"The Normal Heart" continues raising awareness after 25 years

Phoebe from the hit TV show "Friends" and Dr. McNamara from the equally popular "Nip/Tuck" were arguing about the lack of AIDS awareness when she called him a big mouth. "Is that a symptom?" he asked. "No," she said, "It's a cure." To commemorate the 25th anniversary of "The Normal Heart," Westwood's Geffen Playhouse hosted a star-studded script reading for a one-night-only charity event, directed by original cast member Joel Grey.

The reading was packed with contemporary celebrities like "Friends'" Lisa Kudrow and "Nip/Tuck" star Dylan Walsh. The rest of the cast included "The Closer's" Jon Tenney, Clark Gregg from the blockbuster film "Iron Man 2," and David Eigenberg of "Sex and the City" fame, to name a few. But the casts' altruism far outweighed its celebrity: Each of the actors had cleared their schedules to be a big mouth for AIDS.

Let's back up a little: In the early 1980s, faced with a mysteriously fatal disease that seemed to specifically target homosexuals, medical authorities began investigating what they called Gay-Related Immune Deficiency. When the infections continued spreading and killing, they realized their narrow-minded mistake and renamed the illness 4H Virus, which they felt more accurately described its propensity for flourishing in communities with "Haitians, hemophiliacs, heroin addicts, and homosexuals."

It wasn't until June 5, 1981, after over 100 people had already died from the virus, that the Center for Disease Control finally declared an epidemic, and they did so only because the victims of this mysterious virus were no longer exclusively homosexuals, immigrants, or junkies. Anyone, it now seemed, was susceptible to this outbreak, and so it was finally given the non-discriminatory name Acquired Immune Deficiency Syndrome (AIDS). Despite all of this, the epidemic went largely ignored by the media.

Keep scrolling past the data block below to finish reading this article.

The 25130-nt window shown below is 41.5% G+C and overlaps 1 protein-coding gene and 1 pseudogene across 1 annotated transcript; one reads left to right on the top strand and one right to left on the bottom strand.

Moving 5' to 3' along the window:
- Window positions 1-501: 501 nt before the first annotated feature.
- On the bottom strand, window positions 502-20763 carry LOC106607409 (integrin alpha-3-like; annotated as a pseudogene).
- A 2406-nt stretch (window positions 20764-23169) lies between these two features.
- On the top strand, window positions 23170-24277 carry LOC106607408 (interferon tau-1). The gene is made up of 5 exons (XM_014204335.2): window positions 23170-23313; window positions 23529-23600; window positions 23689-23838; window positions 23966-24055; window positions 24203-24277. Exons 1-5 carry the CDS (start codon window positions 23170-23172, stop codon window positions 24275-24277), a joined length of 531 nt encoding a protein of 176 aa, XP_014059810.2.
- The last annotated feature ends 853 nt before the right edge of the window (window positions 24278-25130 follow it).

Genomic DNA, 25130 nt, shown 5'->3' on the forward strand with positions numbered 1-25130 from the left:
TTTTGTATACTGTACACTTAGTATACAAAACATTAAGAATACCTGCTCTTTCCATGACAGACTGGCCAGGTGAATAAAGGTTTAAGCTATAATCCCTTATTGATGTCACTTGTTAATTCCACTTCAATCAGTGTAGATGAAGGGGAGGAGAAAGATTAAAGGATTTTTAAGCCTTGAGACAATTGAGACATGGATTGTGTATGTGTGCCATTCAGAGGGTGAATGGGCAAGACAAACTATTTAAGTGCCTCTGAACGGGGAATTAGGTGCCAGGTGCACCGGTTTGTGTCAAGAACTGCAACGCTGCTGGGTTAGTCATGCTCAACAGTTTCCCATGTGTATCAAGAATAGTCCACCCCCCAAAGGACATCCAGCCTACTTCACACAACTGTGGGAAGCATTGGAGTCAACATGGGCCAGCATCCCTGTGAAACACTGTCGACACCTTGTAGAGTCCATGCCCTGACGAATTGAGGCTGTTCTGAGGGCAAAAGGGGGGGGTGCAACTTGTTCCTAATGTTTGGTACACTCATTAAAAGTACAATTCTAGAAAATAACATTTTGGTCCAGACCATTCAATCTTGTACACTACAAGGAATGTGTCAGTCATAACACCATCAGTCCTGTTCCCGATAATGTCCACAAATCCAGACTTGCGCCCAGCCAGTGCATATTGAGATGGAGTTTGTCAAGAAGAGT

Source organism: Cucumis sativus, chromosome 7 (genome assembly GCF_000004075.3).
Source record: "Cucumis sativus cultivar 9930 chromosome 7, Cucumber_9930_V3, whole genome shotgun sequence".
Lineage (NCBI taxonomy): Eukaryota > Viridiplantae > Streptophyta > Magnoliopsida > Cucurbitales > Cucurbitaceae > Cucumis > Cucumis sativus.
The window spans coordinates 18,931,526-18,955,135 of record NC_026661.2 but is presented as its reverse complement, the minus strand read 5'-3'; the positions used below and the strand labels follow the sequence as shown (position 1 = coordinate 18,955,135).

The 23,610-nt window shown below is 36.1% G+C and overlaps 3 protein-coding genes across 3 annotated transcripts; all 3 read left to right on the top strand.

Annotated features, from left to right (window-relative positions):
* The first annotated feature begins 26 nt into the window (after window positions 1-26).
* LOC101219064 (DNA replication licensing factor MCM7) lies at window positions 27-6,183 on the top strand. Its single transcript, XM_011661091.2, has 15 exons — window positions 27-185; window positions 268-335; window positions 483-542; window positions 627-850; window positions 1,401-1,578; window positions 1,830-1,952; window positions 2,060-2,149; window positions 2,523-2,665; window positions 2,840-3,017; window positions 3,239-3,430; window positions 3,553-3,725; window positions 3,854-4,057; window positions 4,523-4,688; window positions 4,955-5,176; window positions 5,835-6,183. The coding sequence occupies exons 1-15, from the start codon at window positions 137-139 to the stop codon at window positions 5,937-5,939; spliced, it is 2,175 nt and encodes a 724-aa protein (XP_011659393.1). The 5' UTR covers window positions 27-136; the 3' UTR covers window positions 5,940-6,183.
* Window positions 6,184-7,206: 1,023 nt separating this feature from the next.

In 1985, outraged by the media's negligence, and claiming the AIDS epidemic was "intentionally allowed to happen," Larry Kramer wrote the play "The Normal Heart."

The play was originally written and debuted while this crisis was still gripping gay communities from New York to Miami to LA. The plot was not a terrifying hypothetical scenario, but a tragic transcription of the people and events that were permanently affected when closeted homosexuals refused to publicize the media's discrimination, and when the media refused to publicize the gay community's disease.

"By our silence, we have helped murder each other," said Kramer.

Case in point: In 1982, a "Tylenol scare" took seven lives, garnering 54 New York Times articles in just three months. But over the 19 months following the Center for Disease Control's announcement of an immune deficiency epidemic, The Times only published seven articles about the AIDS crisis. Over 1,000 Americans had perished by then.

While it was a cold reading with no sets, no costumes and no rehearsals, performed by jet-lagged actors on an empty stage, the spirit of the show's message more than compensated for the underwhelming performance. Actors like Eigenberg acknowledged that it was the message, not the performance, that was paramount. "If you listen to it, it works itself. I was in New York in '84 and '85 – and friends were dying," said Eigenberg. "It's not, it wasn't, and it's still not completely resolved."